The Language of Denial: Freedom of Speech in an Age of Political Correctness

Earlier this week I was reading one of the many excellent publications put out by the Centre for Independent Studies, a booklet called “You Can’t Say That!“. It is a collection of four essay about how there is an invisible self-imposed muzzle which is threatening freedom of speech. They struck a real chord with me, and I asked if I could share them on my blog. They kindly agreed.

The first essay is by . Sarrazin is a German politician, who is a member of the (centre-left) SPD. He wrote a book called “Deutschland schafft sich ab” which in English is Germany Does Away With Itself. The book saw the SPD try to expel him, and he was also forced off the board of the central bank. Incidentally the book is  the highest selling book on politics by a German-language author in a decade.

The Language of Denial: Freedom of Speech in an Age of Political Correctness

Thilo Sarrazin


Until 2008, I did not concern myself very much with political correctness. In my career as a civil servant, board member, and later on, as a politician, I had a reputation for being outspoken. But that reputation was mostly limited to my professional field and generally accepted.

Everything changed with an interview I gave in September 2009 about the socioeconomic problems of Berlin and their roots, and with a book I published in August 2010 under the title Deutschland schafft sich ab (Germany Abolishes Itself).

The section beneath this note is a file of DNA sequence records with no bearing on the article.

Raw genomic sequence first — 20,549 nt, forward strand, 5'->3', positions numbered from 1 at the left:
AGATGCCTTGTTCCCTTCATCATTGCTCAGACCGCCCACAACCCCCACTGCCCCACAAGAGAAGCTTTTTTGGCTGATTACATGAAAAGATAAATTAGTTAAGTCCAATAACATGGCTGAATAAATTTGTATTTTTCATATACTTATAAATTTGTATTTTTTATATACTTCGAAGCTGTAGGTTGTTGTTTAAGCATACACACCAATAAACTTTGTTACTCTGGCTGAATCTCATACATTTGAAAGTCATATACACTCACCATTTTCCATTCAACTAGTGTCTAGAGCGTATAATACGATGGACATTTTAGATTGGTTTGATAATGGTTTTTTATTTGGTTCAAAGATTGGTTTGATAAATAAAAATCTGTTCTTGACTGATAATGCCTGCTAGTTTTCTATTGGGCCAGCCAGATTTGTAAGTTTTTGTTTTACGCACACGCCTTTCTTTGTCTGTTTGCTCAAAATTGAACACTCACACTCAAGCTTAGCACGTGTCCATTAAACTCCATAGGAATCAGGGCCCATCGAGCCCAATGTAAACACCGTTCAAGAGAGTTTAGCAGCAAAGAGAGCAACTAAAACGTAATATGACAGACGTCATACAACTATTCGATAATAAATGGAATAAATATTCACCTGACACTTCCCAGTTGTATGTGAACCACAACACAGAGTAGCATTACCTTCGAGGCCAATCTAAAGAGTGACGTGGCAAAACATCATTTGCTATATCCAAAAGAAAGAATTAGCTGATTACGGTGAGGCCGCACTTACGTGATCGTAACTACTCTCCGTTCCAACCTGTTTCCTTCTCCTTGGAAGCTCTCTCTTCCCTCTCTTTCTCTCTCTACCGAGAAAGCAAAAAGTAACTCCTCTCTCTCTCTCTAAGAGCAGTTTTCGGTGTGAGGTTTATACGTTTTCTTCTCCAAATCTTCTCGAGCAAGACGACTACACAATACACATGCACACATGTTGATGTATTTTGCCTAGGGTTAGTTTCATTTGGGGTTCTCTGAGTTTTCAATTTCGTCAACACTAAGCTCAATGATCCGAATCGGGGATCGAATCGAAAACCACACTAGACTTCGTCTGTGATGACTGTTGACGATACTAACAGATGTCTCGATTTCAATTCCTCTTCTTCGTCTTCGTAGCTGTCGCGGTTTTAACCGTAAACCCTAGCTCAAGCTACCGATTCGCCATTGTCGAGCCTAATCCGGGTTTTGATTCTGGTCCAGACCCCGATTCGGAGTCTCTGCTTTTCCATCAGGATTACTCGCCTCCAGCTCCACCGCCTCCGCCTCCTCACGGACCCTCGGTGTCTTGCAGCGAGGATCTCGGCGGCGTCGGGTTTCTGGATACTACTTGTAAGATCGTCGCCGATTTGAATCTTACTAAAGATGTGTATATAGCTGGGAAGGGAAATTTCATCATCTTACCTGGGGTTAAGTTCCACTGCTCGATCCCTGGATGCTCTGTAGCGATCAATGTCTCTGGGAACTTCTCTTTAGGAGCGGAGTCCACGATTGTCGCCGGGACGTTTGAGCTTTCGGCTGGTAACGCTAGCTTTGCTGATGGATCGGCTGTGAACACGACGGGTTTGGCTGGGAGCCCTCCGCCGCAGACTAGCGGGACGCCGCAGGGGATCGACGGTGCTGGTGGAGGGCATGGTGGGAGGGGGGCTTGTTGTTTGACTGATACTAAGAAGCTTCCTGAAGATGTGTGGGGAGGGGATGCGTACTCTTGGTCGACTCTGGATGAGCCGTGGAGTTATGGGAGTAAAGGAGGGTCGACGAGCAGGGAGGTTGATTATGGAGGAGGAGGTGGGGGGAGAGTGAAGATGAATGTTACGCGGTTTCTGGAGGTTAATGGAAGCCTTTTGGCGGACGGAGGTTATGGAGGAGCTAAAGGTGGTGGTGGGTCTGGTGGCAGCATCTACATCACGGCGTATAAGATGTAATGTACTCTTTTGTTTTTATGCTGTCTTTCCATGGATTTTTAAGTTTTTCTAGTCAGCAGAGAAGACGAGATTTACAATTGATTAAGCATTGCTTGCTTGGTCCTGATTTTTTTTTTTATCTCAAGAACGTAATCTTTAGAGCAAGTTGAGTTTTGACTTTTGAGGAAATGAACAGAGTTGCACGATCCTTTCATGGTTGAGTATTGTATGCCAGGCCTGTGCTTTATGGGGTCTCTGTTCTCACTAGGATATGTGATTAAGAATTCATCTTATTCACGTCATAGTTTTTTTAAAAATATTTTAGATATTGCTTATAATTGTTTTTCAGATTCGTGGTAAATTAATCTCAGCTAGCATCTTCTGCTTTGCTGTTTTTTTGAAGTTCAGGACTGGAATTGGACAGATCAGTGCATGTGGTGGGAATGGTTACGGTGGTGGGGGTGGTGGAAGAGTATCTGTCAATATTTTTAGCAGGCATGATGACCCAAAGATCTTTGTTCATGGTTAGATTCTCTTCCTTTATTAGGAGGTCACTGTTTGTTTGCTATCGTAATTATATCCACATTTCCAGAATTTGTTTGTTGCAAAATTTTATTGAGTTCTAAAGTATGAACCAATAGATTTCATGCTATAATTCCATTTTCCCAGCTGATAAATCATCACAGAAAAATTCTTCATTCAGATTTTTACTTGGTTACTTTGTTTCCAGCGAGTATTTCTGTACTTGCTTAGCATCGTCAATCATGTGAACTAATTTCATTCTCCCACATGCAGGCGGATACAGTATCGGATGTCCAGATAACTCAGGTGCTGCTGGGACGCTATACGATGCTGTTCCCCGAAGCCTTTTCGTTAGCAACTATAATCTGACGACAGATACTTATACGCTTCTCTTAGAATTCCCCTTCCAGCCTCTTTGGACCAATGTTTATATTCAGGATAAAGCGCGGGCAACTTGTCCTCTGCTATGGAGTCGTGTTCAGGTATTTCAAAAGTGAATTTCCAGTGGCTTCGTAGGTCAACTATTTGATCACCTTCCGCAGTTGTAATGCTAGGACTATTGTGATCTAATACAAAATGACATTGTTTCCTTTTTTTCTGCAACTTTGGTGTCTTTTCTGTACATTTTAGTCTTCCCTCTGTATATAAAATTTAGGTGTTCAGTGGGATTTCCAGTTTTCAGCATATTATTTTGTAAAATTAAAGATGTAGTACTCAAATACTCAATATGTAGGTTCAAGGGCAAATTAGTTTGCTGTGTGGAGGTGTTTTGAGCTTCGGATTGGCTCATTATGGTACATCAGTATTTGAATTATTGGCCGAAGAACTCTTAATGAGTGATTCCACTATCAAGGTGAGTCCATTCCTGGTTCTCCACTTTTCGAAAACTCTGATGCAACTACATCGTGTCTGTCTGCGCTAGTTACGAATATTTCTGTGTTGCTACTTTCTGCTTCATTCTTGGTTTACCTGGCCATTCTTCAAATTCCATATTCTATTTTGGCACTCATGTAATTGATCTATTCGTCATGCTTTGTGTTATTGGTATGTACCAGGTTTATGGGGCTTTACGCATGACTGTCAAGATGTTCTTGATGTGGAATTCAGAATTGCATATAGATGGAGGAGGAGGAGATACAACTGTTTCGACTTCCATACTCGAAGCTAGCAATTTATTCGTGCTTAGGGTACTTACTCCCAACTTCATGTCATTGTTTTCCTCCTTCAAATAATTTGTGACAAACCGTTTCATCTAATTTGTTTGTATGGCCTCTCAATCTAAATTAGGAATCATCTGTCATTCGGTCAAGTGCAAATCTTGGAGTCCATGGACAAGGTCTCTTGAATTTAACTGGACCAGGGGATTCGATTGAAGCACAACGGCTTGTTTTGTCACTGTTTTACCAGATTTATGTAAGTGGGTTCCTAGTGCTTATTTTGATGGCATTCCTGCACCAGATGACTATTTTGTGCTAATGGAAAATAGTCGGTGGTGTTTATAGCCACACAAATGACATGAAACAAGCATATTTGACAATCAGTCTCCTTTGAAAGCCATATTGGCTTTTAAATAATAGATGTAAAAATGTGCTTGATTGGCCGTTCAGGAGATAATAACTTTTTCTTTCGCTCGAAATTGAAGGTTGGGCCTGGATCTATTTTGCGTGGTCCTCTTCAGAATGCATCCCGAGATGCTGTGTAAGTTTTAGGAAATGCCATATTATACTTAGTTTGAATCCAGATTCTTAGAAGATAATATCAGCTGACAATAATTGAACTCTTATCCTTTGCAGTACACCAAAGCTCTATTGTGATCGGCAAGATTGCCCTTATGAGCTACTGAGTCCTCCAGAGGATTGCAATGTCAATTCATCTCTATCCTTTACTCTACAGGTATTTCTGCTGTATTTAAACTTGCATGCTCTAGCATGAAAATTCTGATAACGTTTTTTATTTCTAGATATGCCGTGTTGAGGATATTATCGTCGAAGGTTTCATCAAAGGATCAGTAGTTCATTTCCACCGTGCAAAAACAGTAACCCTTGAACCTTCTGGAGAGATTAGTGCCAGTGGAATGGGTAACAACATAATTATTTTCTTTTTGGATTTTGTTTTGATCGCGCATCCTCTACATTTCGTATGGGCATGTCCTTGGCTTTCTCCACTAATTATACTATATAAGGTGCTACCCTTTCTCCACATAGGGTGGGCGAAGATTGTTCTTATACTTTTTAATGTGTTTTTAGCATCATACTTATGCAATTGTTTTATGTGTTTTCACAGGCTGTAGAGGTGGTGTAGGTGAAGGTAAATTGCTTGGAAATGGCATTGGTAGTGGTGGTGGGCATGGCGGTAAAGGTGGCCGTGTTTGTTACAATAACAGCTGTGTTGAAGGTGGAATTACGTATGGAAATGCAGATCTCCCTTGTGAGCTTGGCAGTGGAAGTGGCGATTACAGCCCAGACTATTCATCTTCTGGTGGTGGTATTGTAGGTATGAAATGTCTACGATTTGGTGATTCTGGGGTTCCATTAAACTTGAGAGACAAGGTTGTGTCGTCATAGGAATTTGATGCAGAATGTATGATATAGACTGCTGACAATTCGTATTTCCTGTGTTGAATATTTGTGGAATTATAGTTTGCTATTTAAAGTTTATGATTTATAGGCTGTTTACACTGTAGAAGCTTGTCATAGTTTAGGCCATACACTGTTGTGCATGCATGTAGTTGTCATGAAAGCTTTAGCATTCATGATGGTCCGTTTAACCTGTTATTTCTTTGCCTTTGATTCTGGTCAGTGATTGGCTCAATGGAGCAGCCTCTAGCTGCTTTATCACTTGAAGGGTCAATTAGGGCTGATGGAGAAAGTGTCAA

Its main conclusions are:

  • Germany as a nation is doomed by its demography. The low and stable birth rate means that every generation is 35 percent smaller than the one before.
  • The brightest people have the fewest children. And for this reason, intellectual capacities and educational achievements in Germany will shrink even faster than the population. This is not a danger in the far future; the process is already in full swing.
  • The kind of immigration we have in Germany, mostly from Islamic countries in Africa and the Middle East, does not solve the problems. It aggravates them. Reasons for this are the Islamic cultural background and the poor average educational performance of these groups, which is far below the European average, even in the second and third generation.

These conclusions are of course controversial—as they were intended to be. In matters of society, there is no such thing as an absolute truth. And I am the first to admit this.

I had expected a controversial discussion. But nothing had prepared me for the public storm that broke loose upon the publication of my book. I was accused of advocating biological determinism and labelled a social Darwinist, a racist, and an enemy of the people and of social justice.

I survived morally and politically because of the enthusiastic support from large parts of the general public and the new online media. Because of this, the traditional print and broadcast media lost their monopoly of interpretation, and it was plain for everybody to see. Realising this, many politicians started a tactical withdrawal from the debate.

Subsequently, I stepped down as a board member of the Deutsche Bundesbank—but not before I had been formally cleared of all allegations of misconduct.

In the following months, I thought a lot about the controversial reactions to my book. My theory is as follows:

The code of conduct in a society, which is not laid down by law, changes over time. It is to a large degree implicit and not subject to formal—or even openly discussed—rules. But those members who do not observe the code run the risk of being excluded from ‘the good society.’

Having and expressing the ‘right’ set of opinions about certain scientific, social and political questions is an important part of this code of conduct. Most people want to observe the prevailing code of conduct, but being busy with jobs and families they have no informed opinion of their own on most matters. So they think and believe what the media say they should think and believe. Politicians, on the other hand, read public opinion solely based on media opinions. Most politicians sincerely believe that voters think what the media write or say.